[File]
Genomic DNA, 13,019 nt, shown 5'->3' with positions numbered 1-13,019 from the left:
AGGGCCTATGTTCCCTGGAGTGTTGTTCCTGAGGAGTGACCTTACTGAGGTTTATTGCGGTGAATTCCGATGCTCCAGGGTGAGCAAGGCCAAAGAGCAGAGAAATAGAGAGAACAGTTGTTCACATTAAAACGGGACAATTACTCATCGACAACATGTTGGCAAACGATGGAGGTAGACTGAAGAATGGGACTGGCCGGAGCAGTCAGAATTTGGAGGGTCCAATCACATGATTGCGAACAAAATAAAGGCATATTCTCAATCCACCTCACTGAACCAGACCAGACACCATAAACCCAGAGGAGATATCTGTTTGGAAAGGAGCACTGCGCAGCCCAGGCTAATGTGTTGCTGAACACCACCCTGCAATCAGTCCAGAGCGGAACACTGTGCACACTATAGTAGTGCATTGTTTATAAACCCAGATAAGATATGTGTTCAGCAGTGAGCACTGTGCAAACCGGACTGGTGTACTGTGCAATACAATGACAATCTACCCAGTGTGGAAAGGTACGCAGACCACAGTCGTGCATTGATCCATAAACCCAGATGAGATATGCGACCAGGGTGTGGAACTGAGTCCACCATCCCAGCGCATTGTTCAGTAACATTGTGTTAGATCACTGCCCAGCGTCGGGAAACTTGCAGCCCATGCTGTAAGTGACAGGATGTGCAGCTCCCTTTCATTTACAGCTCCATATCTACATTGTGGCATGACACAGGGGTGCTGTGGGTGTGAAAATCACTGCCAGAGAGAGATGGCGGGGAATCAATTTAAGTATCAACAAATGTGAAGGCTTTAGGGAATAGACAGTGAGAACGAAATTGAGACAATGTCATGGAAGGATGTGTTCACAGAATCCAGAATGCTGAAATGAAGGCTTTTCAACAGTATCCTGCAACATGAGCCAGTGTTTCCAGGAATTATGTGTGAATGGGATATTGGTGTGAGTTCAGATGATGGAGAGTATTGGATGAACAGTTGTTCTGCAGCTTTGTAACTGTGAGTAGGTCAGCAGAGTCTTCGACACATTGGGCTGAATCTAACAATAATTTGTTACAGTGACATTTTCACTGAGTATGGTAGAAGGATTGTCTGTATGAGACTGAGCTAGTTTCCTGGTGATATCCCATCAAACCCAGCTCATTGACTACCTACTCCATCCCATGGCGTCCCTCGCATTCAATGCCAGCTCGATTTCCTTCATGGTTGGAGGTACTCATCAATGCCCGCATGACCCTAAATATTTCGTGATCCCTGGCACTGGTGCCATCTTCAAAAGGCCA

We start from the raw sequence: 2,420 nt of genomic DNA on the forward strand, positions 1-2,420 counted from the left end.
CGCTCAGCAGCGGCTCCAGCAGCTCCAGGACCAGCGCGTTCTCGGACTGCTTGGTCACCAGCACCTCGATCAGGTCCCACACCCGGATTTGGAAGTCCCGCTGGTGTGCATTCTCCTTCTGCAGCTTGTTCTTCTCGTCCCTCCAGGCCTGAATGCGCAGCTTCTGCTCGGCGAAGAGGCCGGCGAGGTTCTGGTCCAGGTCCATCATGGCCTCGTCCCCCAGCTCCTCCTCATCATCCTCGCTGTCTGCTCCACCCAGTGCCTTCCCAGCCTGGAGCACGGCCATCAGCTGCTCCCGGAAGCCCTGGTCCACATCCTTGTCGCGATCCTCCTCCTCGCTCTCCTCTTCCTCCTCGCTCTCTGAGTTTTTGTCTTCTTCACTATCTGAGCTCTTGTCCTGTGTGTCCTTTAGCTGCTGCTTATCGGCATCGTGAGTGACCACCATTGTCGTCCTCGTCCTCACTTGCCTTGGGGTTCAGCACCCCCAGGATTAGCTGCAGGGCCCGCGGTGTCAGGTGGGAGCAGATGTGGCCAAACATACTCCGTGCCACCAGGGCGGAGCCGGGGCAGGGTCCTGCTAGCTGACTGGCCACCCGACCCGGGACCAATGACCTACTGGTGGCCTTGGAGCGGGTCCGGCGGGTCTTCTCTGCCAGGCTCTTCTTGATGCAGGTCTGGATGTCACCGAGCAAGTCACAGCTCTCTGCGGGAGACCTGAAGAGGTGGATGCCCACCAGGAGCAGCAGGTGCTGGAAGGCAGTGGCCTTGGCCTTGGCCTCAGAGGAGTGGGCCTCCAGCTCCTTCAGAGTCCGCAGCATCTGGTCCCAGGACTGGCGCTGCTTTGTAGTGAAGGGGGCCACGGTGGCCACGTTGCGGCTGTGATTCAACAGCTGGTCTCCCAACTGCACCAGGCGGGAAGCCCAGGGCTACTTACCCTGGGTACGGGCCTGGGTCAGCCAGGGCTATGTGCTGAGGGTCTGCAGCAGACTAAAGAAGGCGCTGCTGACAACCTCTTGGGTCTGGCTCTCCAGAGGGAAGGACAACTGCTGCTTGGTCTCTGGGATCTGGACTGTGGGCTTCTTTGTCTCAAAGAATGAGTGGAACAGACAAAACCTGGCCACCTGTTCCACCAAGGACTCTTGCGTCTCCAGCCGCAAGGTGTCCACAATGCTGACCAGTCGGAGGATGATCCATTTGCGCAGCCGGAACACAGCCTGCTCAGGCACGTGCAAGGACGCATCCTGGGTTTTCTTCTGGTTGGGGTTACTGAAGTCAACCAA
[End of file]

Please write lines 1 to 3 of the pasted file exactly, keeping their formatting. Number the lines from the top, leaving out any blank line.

Genomic DNA, 13,019 nt, shown 5'->3' with positions numbered 1-13,019 from the left:
AGGGCCTATGTTCCCTGGAGTGTTGTTCCTGAGGAGTGACCTTACTGAGGTTTATTGCGGTGAATTCCGATGCTCCAGGGTGAGCAAGGCCAAAGAGCAGAGAAATAGAGAGAACAGTTGTTCACATTAAAACGGGACAATTACTCATCGACAACATGTTGGCAAACGATGGAGGTAGACTGAAGAATGGGACTGGCCGGAGCAGTCAGAATTTGGAGGGTCCAATCACATGATTGCGAACAAAATAAAGGCATATTCTCAATCCACCTCACTGAACCAGACCAGACACCATAAACCCAGAGGAGATATCTGTTTGGAAAGGAGCACTGCGCAGCCCAGGCTAATGTGTTGCTGAACACCACCCTGCAATCAGTCCAGAGCGGAACACTGTGCACACTATAGTAGTGCATTGTTTATAAACCCAGATAAGATATGTGTTCAGCAGTGAGCACTGTGCAAACCGGACTGGTGTACTGTGCAATACAATGACAATCTACCCAGTGTGGAAAGGTACGCAGACCACAGTCGTGCATTGATCCATAAACCCAGATGAGATATGCGACCAGGGTGTGGAACTGAGTCCACCATCCCAGCGCATTGTTCAGTAACATTGTGTTAGATCACTGCCCAGCGTCGGGAAACTTGCAGCCCATGCTGTAAGTGACAGGATGTGCAGCTCCCTTTCATTTACAGCTCCATATCTACATTGTGGCATGACACAGGGGTGCTGTGGGTGTGAAAATCACTGCCAGAGAGAGATGGCGGGGAATCAATTTAAGTATCAACAAATGTGAAGGCTTTAGGGAATAGACAGTGAGAACGAAATTGAGACAATGTCATGGAAGGATGTGTTCACAGAATCCAGAATGCTGAAATGAAGGCTTTTCAACAGTATCCTGCAACATGAGCCAGTGTTTCCAGGAATTATGTGTGAATGGGATATTGGTGTGAGTTCAGATGATGGAGAGTATTGGATGAACAGTTGTTCTGCAGCTTTGTAACTGTGAGTAGGTCAGCAGAGTCTTCGACACATTGGGCTGAATCTAACAATAATTTGTTACAGTGACATTTTCACTGAGTATGGTAGAAGGATTGTCTGTATGAGACTGAGCTAGTTTCCTGGTGATATCCCATCAAACCCAGCTCATTGACTACCTACTCCATCCCATGGCGTCCCTCGCATTCAATGCCAGCTCGATTTCCTTCATGGTTGGAGGTACTCATCAATGCCCGCATGACCCTAAATATTTCGTGATCCCTGGCACTGGTGCCATCTTCAAAAGGCCA

We start from the raw sequence: 2,420 nt of genomic DNA on the forward strand, positions 1-2,420 counted from the left end.